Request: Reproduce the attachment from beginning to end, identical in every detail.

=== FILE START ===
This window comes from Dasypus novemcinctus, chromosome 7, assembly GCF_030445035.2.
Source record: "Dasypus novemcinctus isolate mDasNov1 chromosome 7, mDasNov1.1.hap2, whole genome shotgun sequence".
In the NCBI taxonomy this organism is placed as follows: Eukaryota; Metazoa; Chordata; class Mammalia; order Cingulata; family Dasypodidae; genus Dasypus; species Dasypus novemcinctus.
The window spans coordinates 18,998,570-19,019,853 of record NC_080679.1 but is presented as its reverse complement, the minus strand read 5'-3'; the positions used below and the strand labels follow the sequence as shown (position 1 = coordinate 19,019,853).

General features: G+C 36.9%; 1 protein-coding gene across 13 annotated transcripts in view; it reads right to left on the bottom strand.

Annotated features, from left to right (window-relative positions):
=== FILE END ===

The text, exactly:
This window comes from Dasypus novemcinctus, chromosome 7, assembly GCF_030445035.2.
Source record: "Dasypus novemcinctus isolate mDasNov1 chromosome 7, mDasNov1.1.hap2, whole genome shotgun sequence".
In the NCBI taxonomy this organism is placed as follows: Eukaryota; Metazoa; Chordata; class Mammalia; order Cingulata; family Dasypodidae; genus Dasypus; species Dasypus novemcinctus.
The window spans coordinates 18,998,570-19,019,853 of record NC_080679.1 but is presented as its reverse complement, the minus strand read 5'-3'; the positions used below and the strand labels follow the sequence as shown (position 1 = coordinate 19,019,853).

General features: G+C 36.9%; 1 protein-coding gene across 13 annotated transcripts in view; it reads right to left on the bottom strand.

Annotated features, from left to right (window-relative positions):